There has not been a lot of coverage of From Software’s new title Sekiro: Shadows Die Twice so far on Lords of Gaming for one simple reason. I suck at Sekiro, and I love it.
From Software holds a very special place in my heart. I, like a lot of people, bounced off the first Dark Souls in the infamously buggy (in more ways than one) area, Blighttown. As a result, I shelved the game for the better portion of a year before I picked it back up as I awaited the launch of the Xbox One and PlayStation 4. It is now firmly cemented as my favorite gaming experience of all time. I enjoyed it so much that I purchased a PlayStation 3 just to play Demon’s Souls, and breezed through Dark Souls 2. When Bloodborne arrived it was a perfect extension of my now well-established play style of high dexterity and quick dodging. By Dark Souls 3, I was confronted with a feeling I hadn’t had before: complacency. I knew the patterns and the rhythms of a From Software game, and Dark Souls 3 was another one of those type of games. Which is why I awaited Sekiro with a mixture of excitement and trepidation.
From Software has not disappointed.
Sekiro doesn’t play like a Dark Souls game. The most glaring example of this is the versatility and fluidity of movement. The addition of the Shinobi tools and a *gasp* jump button, has radically altered how the game can be played. This is to say nothing of the stealth mechanics that are now an essential part of your Shinobi’s repertoire. I have had one of the most terrifying and amazing gaming experiences of my life as a direct result of these changes. I’ll keep it vague for those still early on but for those in the know, I’ll just say hissss.
This change in gameplay focus results in Sekiro feeling like an evolution of Splinter Cell as much as it does an offshoot of the Dark Souls series. In Souls, the puzzles were the enemy placement and their move set. Sekiro adds a layer on top of this by making the environments themselves a puzzle. While backstabbing was always a major part of the Souls games, by making it an essential part of the stealth environment it allows From to really expand how the world is set up in ways that would have quite simply been impossible before. This comes with a price though.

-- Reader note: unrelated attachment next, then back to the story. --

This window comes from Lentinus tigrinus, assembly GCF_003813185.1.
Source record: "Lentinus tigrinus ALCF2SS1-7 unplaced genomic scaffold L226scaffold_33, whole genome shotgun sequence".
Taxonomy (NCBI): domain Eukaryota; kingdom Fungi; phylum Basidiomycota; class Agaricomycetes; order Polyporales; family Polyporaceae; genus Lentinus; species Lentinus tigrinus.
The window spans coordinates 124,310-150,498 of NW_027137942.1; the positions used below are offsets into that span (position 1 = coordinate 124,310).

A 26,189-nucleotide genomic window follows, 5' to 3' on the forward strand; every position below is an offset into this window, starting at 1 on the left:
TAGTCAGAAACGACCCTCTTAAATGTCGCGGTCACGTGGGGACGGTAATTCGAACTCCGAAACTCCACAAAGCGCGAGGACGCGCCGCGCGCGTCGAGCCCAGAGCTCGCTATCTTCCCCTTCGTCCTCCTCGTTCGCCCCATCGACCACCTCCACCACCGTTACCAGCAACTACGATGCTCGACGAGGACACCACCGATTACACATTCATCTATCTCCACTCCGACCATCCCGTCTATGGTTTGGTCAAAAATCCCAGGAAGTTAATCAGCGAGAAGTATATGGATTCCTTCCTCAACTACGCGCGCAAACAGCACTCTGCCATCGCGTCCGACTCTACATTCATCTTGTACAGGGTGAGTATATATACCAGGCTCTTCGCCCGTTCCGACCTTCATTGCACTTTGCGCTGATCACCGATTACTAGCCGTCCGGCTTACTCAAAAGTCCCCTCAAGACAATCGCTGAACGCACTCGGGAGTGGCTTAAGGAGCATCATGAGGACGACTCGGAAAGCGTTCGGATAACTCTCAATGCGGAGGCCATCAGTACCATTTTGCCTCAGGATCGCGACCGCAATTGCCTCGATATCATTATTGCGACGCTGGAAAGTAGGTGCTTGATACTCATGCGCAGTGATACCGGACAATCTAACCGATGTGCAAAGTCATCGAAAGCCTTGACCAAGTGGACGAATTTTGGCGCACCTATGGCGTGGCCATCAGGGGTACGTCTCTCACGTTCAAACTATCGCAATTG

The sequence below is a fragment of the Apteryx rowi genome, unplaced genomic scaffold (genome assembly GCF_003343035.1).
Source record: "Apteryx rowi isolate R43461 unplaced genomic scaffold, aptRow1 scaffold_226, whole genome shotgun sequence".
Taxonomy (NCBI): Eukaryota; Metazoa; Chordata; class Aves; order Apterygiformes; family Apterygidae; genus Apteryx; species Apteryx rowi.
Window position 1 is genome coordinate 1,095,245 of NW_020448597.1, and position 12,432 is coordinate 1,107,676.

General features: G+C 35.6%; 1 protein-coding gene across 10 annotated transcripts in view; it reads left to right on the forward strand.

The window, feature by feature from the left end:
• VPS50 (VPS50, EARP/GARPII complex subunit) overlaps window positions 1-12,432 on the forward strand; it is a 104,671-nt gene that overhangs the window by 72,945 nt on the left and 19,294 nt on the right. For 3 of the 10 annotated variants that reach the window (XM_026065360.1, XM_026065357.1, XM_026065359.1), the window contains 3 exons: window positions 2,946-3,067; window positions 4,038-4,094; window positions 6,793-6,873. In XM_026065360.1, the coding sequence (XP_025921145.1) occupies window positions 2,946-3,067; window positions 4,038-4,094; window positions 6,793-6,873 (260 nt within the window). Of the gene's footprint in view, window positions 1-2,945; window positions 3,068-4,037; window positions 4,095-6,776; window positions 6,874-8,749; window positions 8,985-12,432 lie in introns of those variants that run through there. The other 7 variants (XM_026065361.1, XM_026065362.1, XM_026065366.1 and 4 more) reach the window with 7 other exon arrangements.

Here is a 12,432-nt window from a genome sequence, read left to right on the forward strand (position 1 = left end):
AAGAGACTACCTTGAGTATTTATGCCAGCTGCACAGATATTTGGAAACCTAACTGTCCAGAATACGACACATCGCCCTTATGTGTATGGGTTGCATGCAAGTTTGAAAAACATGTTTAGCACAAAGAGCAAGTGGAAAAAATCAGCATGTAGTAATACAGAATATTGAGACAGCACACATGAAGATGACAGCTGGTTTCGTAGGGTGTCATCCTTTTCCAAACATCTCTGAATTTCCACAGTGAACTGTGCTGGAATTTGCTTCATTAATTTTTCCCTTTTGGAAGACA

As in previous From games, the world is littered with secrets. By creating a truly three-dimensional environment it becomes much easier to miss certain items or even entire parts of the world. For instance, early on a character asks you to check on his mother in the house. However, I did not realize that the house that he was talking about was right behind me, and she was on the second story. Instead, I interpreted it as a house that the player character would encounter later in the level. It wasn’t until five hours later, while backtracking, I uncovered the old woman. Sekiro demands attention to detail like few games before it.
The combat mechanics are also a step away from traditional From games and towards more of a fighting game stance. Parries and counters have replaced fat rolling and overwhelming force. This is a game of skill, not brute force, and it will punish you for not playing by its rules. This is where I have hit a wall. My play style since Dark Souls has been very dodge heavy with quick strikes: death by a thousand cuts. From is unwilling to let me dance my way to victory. Successful parrying is a requirement for success. Blocking is equally as important as dodging. Gone are the days when you can grind an area to increase your health and stamina. Instead, the game demands you learn, adapt, and get better. It is always fair in its punishment, much as I loathe that fairness at times. Sekiro is an experience that few other companies are willing to go for, which makes From so special. They are willing to let you fail.
And I have failed a lot. Yet, I keep coming back for more. Shadows may die twice, but I have died *checks notes* two hundred and twelve.